The routes to the top of the cliff were all three pitches
long. A pitch is about one rope length, limited by the
available ledges and places to build suitable anchors
to belay the followers from.
For a multi pitch climb, this means the first climber, also
known as the leader must climb before a rope is in
place. The leader brings the rope up with him, and protects
himself by placing protection such as cams and
stoppers about every 10 feet or so as he climbs.
These are to protect him in case he falls.
When the leader reaches the top of the pitch he sets up an
anchor then belays the next person up to whatever tiny
ledge he found. As you can imagine, the following climbers
are placing themselves at less risk, because the rope is
already in place. If a follower falls, the rope will catch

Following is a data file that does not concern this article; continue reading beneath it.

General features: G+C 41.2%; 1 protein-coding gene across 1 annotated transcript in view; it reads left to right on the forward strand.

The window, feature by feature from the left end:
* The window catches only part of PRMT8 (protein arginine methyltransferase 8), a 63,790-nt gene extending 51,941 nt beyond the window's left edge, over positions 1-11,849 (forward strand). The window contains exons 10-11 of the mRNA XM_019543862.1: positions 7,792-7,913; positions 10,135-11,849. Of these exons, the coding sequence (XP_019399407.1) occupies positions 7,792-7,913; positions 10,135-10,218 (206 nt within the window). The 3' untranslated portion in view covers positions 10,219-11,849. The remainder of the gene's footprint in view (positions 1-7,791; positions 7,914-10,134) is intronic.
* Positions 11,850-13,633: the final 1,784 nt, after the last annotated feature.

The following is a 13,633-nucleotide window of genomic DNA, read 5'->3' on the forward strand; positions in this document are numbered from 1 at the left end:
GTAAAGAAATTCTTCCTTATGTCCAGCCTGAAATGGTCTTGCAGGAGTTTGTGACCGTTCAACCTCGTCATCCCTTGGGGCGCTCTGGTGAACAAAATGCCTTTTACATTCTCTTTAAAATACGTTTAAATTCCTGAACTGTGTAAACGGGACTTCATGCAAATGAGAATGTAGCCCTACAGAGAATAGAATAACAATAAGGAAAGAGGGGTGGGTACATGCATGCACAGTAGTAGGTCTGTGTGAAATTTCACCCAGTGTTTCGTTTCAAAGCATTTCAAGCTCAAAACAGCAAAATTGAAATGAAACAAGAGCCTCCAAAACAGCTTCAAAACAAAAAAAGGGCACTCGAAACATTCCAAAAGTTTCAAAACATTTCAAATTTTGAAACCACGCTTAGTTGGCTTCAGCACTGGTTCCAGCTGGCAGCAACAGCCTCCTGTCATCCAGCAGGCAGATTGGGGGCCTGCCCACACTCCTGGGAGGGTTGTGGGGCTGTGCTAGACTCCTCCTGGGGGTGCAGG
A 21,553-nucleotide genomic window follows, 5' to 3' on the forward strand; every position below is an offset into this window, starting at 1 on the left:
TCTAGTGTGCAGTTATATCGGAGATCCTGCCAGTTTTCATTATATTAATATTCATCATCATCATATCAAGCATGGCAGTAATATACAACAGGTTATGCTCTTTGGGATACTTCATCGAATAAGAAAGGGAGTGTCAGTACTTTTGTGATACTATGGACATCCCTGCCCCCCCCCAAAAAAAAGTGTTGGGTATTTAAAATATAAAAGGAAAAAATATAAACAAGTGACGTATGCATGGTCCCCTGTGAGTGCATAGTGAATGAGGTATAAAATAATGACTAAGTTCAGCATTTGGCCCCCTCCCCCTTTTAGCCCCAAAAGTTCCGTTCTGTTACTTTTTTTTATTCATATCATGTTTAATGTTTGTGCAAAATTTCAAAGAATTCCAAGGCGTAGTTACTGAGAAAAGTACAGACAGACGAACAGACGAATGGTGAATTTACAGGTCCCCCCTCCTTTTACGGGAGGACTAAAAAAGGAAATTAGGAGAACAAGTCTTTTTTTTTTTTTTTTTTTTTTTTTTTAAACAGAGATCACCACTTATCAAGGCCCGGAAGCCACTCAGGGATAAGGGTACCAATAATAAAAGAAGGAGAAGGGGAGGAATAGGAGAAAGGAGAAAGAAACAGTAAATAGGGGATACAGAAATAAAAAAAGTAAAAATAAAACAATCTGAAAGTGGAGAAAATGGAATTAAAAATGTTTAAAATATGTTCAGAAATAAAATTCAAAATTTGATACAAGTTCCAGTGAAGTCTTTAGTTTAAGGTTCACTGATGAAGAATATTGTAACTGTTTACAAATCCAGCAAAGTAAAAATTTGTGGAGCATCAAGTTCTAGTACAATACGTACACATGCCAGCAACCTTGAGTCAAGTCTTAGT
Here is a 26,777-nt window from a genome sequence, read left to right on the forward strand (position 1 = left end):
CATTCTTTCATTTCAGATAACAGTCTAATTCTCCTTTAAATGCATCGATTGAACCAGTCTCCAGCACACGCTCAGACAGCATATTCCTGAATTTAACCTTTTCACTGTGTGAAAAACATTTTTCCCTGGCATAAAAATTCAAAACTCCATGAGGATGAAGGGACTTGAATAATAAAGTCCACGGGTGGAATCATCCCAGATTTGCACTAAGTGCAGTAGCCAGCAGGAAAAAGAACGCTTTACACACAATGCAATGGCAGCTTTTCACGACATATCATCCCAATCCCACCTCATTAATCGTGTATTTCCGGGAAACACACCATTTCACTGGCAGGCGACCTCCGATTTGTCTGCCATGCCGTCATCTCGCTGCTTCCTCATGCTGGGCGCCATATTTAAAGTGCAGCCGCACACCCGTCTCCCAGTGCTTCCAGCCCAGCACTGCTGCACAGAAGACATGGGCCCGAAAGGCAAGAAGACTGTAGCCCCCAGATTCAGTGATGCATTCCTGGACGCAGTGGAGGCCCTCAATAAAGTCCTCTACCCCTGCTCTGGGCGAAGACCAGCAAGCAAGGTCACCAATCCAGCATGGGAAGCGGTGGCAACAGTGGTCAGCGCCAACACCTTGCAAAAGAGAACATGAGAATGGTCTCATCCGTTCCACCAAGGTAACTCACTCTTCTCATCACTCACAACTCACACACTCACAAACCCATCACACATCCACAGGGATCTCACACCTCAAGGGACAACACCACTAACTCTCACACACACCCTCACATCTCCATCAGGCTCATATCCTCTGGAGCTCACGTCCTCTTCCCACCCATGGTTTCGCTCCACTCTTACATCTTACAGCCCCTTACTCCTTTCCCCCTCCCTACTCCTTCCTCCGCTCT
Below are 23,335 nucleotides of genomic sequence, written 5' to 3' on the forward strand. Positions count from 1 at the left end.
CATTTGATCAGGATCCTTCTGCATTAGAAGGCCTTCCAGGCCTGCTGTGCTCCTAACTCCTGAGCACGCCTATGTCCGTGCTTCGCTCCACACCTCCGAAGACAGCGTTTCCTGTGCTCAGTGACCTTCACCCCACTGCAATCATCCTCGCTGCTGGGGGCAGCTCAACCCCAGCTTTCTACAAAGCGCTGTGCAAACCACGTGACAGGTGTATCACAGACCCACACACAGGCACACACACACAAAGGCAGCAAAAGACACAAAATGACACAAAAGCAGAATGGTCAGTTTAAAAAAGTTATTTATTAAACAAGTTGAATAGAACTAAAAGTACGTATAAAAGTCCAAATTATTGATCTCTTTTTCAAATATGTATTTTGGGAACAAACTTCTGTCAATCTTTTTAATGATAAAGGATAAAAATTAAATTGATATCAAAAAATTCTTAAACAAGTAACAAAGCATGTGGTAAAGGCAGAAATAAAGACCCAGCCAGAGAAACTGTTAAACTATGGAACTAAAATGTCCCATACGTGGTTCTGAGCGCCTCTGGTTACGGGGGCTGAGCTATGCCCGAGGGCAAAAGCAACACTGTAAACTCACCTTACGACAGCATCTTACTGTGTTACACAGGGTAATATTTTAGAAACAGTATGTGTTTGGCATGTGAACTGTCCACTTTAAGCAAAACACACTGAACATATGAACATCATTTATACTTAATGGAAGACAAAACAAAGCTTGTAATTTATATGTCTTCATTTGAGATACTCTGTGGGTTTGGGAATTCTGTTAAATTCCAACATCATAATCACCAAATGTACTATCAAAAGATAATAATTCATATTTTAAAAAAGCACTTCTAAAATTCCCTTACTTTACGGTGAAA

them immediately, so they won't fall very far. Contrast
this to a lead fall, where the leader will at a
minimum fall twice the distance from the last piece of
protection he placed. I say at a minimum, because if that
last piece of protection pops out of the rock, the leader
is in for a much longer fall.
Each following climber trails a rope for subsequent
climbers to secure themselves to. When a climber reaches a
piece of protection that the rope above them goes through, he
un-clips the top rope from the protection, and clips
the trailing rope in, then continues on up.
The last climber up doesn't trail a rope. He unclips the
top rope from the protection, then removes the protection
from whatever crack it is in, attaches it to his "gear
sling", and climbs up.
When he arrives at the top of the pitch, he gives the gear
to the climber which will be leading the next pitch. Mix,
Stir, and repeat, and before we knew it, we were at the
top of the climb. Of course, it would have been much
quicker to just walk around the backside and hike up, but
that takes all of the fun out of it!